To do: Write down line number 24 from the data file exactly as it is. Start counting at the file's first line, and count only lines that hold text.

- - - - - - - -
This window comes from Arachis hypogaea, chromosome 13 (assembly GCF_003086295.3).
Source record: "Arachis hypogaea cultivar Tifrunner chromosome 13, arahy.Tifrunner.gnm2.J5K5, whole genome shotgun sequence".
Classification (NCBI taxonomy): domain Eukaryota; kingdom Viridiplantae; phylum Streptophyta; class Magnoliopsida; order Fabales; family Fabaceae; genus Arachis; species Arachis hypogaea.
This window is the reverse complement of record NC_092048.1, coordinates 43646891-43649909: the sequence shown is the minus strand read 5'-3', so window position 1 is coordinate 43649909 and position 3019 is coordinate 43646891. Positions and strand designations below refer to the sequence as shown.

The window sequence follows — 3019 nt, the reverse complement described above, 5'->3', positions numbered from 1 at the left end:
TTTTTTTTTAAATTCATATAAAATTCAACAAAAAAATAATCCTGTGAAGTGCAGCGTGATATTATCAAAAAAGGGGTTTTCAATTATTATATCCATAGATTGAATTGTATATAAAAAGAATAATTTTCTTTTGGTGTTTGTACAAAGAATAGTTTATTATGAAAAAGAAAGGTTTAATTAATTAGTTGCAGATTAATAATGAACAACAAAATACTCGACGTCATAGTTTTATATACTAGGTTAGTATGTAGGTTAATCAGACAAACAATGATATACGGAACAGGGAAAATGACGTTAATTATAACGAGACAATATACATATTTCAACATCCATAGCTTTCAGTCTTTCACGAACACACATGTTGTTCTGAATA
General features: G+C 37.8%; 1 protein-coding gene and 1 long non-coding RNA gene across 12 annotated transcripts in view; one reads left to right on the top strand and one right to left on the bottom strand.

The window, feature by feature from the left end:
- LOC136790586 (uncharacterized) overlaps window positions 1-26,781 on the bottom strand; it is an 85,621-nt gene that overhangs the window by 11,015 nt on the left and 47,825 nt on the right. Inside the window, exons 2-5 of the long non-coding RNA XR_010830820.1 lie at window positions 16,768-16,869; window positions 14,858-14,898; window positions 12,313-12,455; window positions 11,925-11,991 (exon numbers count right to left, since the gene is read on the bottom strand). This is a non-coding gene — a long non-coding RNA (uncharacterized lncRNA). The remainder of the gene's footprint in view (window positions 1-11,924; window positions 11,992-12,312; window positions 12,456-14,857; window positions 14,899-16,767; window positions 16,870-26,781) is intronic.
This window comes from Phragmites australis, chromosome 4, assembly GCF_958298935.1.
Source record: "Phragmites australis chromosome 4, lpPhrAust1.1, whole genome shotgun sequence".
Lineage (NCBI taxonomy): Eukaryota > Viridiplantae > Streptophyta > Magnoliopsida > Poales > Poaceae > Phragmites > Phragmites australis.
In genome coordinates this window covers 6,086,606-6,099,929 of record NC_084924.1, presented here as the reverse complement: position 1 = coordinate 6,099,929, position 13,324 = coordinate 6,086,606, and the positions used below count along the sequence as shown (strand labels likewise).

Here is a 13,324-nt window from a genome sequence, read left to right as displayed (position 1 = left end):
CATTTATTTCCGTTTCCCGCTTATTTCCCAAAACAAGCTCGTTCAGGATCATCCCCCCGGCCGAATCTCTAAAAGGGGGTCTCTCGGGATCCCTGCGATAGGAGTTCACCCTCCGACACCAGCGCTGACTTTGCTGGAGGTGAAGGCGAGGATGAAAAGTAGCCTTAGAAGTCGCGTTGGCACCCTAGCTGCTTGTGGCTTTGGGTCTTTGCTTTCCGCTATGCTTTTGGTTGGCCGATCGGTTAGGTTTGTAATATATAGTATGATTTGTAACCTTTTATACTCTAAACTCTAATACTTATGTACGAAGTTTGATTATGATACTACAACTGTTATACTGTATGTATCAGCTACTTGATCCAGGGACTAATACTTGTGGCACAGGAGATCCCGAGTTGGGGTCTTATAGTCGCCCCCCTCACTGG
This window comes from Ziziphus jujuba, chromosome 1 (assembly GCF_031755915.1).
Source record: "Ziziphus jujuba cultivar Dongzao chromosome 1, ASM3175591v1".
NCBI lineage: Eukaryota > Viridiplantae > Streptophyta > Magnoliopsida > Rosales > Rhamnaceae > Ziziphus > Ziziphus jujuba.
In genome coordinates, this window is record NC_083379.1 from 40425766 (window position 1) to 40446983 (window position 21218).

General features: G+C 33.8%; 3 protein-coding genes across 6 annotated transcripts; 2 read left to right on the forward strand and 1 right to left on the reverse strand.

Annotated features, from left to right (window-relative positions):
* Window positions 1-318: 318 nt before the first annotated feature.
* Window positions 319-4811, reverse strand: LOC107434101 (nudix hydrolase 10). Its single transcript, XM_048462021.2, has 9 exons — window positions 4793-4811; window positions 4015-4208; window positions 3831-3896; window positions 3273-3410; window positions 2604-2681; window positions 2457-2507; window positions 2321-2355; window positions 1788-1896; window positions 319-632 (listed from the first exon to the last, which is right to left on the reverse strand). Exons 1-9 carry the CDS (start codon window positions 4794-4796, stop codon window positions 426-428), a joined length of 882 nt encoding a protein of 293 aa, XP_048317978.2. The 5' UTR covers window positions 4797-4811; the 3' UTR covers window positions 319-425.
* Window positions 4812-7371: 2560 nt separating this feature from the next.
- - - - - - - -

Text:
* Window positions 4812-7371: 2560 nt separating this feature from the next.